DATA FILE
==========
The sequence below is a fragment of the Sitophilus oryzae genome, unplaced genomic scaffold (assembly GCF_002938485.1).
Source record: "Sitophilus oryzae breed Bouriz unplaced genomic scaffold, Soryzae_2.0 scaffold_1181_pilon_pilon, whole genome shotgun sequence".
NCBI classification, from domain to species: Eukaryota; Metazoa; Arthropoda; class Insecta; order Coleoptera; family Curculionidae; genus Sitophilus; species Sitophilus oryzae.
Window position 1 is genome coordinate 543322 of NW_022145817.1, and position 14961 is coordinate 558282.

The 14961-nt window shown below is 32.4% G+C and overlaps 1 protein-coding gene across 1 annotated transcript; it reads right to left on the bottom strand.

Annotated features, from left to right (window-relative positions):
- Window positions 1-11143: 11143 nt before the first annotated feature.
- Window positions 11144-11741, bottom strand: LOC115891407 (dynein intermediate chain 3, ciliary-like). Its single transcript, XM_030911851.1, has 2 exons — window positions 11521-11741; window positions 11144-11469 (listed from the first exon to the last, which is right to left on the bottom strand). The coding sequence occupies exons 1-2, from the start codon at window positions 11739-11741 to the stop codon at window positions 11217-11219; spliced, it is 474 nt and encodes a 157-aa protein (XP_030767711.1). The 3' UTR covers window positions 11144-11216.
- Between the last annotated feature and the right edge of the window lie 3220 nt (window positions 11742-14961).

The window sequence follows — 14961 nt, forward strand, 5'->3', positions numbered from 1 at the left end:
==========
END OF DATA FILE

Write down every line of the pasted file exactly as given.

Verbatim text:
The sequence below is a fragment of the Sitophilus oryzae genome, unplaced genomic scaffold (assembly GCF_002938485.1).
Source record: "Sitophilus oryzae breed Bouriz unplaced genomic scaffold, Soryzae_2.0 scaffold_1181_pilon_pilon, whole genome shotgun sequence".
NCBI classification, from domain to species: Eukaryota; Metazoa; Arthropoda; class Insecta; order Coleoptera; family Curculionidae; genus Sitophilus; species Sitophilus oryzae.
Window position 1 is genome coordinate 543322 of NW_022145817.1, and position 14961 is coordinate 558282.

The 14961-nt window shown below is 32.4% G+C and overlaps 1 protein-coding gene across 1 annotated transcript; it reads right to left on the bottom strand.

Annotated features, from left to right (window-relative positions):
- Window positions 1-11143: 11143 nt before the first annotated feature.
- Window positions 11144-11741, bottom strand: LOC115891407 (dynein intermediate chain 3, ciliary-like). Its single transcript, XM_030911851.1, has 2 exons — window positions 11521-11741; window positions 11144-11469 (listed from the first exon to the last, which is right to left on the bottom strand). The coding sequence occupies exons 1-2, from the start codon at window positions 11739-11741 to the stop codon at window positions 11217-11219; spliced, it is 474 nt and encodes a 157-aa protein (XP_030767711.1). The 3' UTR covers window positions 11144-11216.
- Between the last annotated feature and the right edge of the window lie 3220 nt (window positions 11742-14961).

The window sequence follows — 14961 nt, forward strand, 5'->3', positions numbered from 1 at the left end: